Virginia Senator Mark Warner, Democrat, is looking to give Virginia’s already-robust tourism industry an international boost.
Mr. Warner on Friday threw his support behind a bill, co-sponsored by Sens. Amy Klobucher, Minnesota Democrat, and Roy Blunt, Missouri Republican, that would streamline visa processing services to cut down on extensive wait times for overseas visitors to receive U.S. tourist visas.
“I’m not sure [a] single silver bullet exists, but there are a lot of small things we can do to add jobs,” Mr. Warner said, noting that a 1 percent increase in international tourism corresponds to 160,000 U.S. jobs.
“We are not saying anything in this legislation that would constrain security,” he said on a conference call with reporters. “Not every piece of legislation is a win-win, but this one should be a no-brainer.
“Tourism is big business in Virginia, but a key obstacle to increasing the number of foreign travelers is our U.S. visa system.”
Tourism is one of Virginia’s largest industries, generating more than $17 billion in revenue. According to the Virginia Tourism Corporation, tourism supports more than 200,000 Virginia jobs and contributes to an estimated $1.24 billion in state and local tax revenue for the state each year.
But Chinese tourists who want to visit the U.S. face waits of up to 120 days, and it can take 145 days in Brazil to process a U.S. travel visa.
The legislation would allow the State Department to reinvest fees charged for visas if additional personnel will help improve efficiency and allow the Secretary of State in certain circumstances to grant a waiver up up to three additional years for foreigners to renew their tourist visas without making them go through an in-person interview each year. It also will require the State Department to provide a report to Congress outlining how the agency is using Commerce travel data to further improve the visa process.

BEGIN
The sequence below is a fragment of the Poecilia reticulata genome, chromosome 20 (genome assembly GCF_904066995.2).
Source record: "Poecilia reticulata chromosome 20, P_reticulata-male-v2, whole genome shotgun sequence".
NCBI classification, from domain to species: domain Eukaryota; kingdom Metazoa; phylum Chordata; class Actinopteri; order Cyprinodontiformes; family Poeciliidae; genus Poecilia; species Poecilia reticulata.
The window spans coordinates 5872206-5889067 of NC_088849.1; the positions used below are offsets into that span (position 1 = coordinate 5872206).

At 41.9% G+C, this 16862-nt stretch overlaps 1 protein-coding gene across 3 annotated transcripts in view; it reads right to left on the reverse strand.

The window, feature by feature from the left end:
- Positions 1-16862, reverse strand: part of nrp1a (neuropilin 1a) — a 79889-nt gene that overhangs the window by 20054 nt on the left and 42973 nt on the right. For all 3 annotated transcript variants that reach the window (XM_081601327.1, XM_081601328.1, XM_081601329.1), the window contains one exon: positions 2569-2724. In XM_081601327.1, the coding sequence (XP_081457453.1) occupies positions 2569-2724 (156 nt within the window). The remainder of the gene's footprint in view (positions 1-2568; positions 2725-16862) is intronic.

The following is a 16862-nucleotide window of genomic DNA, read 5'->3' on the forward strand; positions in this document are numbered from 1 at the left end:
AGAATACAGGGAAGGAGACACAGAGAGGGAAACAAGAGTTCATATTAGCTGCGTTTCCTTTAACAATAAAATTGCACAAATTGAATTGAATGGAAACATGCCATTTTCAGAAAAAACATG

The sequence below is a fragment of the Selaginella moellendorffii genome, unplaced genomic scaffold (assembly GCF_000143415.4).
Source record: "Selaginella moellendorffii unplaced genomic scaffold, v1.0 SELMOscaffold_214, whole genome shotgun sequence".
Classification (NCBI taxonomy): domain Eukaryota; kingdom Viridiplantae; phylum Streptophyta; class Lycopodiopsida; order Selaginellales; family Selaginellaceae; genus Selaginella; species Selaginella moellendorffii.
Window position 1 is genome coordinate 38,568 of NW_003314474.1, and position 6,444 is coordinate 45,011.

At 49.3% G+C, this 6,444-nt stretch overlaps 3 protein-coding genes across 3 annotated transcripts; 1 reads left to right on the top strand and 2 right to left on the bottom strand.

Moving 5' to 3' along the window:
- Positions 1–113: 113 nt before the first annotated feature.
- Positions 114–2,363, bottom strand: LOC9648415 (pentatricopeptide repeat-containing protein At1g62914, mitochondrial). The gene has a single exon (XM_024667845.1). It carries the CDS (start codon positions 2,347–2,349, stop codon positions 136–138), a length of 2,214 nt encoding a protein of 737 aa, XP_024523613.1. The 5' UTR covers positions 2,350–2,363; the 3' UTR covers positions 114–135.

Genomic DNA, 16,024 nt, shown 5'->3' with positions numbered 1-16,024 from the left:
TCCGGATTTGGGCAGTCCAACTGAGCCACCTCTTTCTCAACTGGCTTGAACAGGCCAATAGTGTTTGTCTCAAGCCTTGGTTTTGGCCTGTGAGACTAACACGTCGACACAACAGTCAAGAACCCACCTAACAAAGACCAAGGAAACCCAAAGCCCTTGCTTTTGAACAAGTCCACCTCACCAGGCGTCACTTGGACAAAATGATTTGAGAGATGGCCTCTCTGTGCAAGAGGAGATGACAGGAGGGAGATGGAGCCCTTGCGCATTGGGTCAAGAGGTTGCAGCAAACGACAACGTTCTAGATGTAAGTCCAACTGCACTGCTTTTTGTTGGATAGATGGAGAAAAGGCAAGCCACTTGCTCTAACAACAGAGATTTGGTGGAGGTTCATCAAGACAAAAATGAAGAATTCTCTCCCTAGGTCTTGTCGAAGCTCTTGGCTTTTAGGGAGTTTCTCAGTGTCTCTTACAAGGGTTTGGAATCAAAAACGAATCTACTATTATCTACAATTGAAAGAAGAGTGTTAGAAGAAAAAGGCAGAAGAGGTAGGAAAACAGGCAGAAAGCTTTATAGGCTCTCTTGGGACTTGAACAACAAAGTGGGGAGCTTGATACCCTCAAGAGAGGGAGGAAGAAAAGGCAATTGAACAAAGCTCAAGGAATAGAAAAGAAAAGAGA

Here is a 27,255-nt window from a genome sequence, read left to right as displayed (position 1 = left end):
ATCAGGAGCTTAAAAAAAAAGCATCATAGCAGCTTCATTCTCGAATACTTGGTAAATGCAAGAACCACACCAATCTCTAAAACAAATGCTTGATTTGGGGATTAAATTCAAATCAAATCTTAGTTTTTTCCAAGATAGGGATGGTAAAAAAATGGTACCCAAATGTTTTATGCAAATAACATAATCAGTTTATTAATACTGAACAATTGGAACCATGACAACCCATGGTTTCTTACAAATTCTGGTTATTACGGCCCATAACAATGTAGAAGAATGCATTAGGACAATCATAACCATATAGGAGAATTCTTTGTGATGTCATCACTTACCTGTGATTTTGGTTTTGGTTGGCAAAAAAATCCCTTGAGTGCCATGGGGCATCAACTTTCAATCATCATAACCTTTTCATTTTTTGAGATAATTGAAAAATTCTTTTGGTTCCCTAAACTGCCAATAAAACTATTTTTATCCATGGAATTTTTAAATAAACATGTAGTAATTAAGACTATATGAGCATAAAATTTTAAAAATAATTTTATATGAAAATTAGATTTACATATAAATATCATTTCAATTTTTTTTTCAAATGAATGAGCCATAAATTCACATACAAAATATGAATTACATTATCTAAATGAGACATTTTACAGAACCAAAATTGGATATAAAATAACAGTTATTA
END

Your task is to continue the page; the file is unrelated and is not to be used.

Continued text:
“We have not heard pushback from the state department,” Mr. Warner said. “This is something that has been a growing problem since the aftermath of 9/11…this needs to be a much higher priority.”
Despite the visa-centric focus of the conference call, Mr. Warner could not escape several political questions. He said that that there were “certain parts” of President Obama’s $447 million jobs plan that he supported, notably payroll tax holidays and spending on infrastructure.
He said that at the very least, the Senate should get it to the floor for a debate. Senate Majority Leader Harry Reid, Nevada Democrat, blocked an attempt from Minority Leader Mitch McDonnell, Kentucky Republican, to force a vote on the measure Thursday by tacking it onto legislation on China currency.
He was also asked whether it was wise for Virginia Democratic candidates to distance themselves from President Obama a year out from the 2012 election.
State Sen. Phillip Puckett, Tazewell Democrat, said recently that he does not plan to support the president’s re-election bid, and state House Minority Leader Ward Armstrong, Henry Democrat, said in a recent ad that a Republican ad’s comparing him to Mr. Obama was “a stretch.”
“Virginians have always taken an independent bent in our legislative races,” Mr. Warner said. “I support the president…I’m not going to second-guess what state candidates are doing or not doing four weeks out from an election.”
Mr. Warner said that with enormous frustration with the lack of collaboration in Washington, he could imagine candidates from both parties would be running away from Washington.